Lubeck's Gunter Grass Haus
Philip Roth biography Blake Bailey confirmed yesterday that a Twitter account purporting to belong to the Portnoy’s Complaint author is actually a hoax. “The real Philip Roth–yes, him–would have it known that he has NO twitter account, and it is MOST unlikely he ever shall,” Mr. Bailey tweeted. The account has been traced to Italian journalist Tommasso Debenedetti.
The New York Times covers the literary history of Lübeck, Germany, a city with only 212,000 residents but a storied literary history. In addition to having a public library that’s nearly four hundred years old, Lübeck is also the home of the Thomas Mann and Günter Grass museums, which share the distinction of being far more tech-forward than most author museums. At the Günter Grass museum, visitors vote on a touchscreen for future exhibitions, and visitors to the Buddenbrookhaus museum are greeted by excerpts of Thomas Mann’s postcards, which scroll down a giant flat-screen monitor... set in the speech-bubble shape familiar from text messages.”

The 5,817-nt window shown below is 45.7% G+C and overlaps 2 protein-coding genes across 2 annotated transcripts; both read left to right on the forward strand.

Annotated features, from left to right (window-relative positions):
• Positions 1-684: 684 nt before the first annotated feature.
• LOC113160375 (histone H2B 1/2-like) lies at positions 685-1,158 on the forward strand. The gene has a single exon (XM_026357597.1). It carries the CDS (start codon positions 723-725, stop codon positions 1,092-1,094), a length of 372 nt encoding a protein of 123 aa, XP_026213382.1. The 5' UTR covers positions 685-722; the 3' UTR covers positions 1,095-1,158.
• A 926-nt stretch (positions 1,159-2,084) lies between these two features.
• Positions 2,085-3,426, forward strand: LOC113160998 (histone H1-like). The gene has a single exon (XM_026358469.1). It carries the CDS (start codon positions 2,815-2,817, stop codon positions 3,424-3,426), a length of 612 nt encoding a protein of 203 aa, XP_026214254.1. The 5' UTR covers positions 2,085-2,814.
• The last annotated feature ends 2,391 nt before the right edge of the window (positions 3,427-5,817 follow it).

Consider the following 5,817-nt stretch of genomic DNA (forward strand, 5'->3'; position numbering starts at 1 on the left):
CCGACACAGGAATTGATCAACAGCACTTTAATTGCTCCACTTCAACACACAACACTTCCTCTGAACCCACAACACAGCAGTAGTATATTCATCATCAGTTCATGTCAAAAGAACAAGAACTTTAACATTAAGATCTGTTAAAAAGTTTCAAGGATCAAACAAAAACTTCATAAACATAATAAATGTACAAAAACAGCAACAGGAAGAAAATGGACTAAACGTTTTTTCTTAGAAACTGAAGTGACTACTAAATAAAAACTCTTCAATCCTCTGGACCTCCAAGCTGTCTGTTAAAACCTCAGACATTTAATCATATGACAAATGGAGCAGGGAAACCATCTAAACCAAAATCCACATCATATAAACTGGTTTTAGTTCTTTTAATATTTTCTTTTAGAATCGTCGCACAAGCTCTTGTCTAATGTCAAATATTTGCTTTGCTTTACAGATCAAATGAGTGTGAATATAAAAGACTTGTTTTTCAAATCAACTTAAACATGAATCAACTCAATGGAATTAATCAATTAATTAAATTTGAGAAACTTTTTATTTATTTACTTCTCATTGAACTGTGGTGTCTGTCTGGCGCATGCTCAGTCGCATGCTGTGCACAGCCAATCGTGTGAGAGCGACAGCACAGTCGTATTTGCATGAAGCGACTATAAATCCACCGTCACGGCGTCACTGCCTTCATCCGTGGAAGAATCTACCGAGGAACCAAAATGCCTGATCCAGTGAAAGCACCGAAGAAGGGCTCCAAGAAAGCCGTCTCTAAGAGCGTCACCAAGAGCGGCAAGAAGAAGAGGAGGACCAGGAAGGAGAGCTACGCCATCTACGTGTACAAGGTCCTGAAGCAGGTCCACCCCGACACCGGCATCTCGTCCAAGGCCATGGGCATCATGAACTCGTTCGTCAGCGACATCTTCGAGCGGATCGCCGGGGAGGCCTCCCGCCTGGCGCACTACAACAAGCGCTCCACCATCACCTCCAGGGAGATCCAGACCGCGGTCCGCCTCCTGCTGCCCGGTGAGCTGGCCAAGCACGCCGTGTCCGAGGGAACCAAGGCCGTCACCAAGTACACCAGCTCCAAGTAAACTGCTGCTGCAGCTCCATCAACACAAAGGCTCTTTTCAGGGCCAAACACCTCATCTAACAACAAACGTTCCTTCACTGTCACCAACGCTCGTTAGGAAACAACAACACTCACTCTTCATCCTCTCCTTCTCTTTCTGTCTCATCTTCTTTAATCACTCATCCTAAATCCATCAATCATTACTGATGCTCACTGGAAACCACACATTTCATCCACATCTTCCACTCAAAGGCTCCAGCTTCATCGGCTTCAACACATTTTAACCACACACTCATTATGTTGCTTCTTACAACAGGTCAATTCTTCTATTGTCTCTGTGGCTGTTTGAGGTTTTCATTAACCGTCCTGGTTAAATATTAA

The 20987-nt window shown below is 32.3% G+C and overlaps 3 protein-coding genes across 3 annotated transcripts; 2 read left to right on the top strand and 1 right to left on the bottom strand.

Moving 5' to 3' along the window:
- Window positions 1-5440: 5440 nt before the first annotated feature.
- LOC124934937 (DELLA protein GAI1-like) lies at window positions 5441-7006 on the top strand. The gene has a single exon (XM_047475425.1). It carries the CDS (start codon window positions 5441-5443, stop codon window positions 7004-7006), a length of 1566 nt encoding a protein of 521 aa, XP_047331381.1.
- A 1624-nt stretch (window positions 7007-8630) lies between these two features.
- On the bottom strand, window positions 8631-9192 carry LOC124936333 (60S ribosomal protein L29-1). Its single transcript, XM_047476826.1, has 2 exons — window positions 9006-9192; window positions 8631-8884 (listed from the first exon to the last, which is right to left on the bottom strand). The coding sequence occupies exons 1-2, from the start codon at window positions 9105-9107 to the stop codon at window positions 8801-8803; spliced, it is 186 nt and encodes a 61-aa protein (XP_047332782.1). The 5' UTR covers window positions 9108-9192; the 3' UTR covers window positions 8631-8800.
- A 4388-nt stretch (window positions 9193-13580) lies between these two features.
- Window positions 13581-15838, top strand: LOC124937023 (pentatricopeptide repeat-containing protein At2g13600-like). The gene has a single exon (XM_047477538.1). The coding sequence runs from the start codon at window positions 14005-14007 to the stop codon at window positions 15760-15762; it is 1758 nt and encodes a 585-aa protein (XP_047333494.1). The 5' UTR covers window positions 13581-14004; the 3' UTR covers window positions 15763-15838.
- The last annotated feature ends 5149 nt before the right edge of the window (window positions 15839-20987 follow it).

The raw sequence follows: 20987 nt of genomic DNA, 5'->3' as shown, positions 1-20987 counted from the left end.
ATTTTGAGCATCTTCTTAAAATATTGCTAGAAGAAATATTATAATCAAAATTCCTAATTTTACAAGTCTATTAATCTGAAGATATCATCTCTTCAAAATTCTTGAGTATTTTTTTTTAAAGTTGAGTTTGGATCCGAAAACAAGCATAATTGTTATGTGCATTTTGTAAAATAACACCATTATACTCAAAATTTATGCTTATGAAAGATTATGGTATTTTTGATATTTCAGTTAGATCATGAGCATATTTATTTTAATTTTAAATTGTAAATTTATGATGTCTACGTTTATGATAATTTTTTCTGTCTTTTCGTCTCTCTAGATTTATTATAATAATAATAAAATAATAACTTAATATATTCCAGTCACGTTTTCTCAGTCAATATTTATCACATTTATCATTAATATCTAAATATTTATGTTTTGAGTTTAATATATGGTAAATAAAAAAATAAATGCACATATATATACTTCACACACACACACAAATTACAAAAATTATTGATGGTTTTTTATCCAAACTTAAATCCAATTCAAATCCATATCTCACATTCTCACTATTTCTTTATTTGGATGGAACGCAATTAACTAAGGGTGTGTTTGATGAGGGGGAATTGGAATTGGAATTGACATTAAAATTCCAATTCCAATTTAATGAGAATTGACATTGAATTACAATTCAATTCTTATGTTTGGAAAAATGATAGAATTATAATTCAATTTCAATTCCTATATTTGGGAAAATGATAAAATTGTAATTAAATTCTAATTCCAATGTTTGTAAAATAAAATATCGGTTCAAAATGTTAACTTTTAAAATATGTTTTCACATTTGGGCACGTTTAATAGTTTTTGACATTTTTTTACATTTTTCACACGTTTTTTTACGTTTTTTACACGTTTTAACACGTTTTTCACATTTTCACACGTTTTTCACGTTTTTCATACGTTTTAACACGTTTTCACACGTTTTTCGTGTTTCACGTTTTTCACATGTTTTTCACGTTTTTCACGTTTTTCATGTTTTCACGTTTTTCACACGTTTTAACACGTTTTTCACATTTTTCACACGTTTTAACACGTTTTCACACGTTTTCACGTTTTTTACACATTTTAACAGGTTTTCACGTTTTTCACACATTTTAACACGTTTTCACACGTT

Next spring will see the publication of correspondence between authors Paul Auster and J.M. Coetzee. The two met in 2008 and spent the following three years writing letters to each other, prompted by Coetzee’s suggestion that they might "strike sparks off each other." According to the UK publisher, the letters span “sports, film festivals, incest, politics, the financial crisis, family, art, marriage, friendship and love.”
Did you get a Kindle or e-reader for Christmas? Here’s a cheat sheet on how to use it and what to read.
How’s this for a dismal prediction for the future of books: according to Smashwords founder Mark Coker, “In the self-publishing gold rush, more money will be made in author services than in book sales.”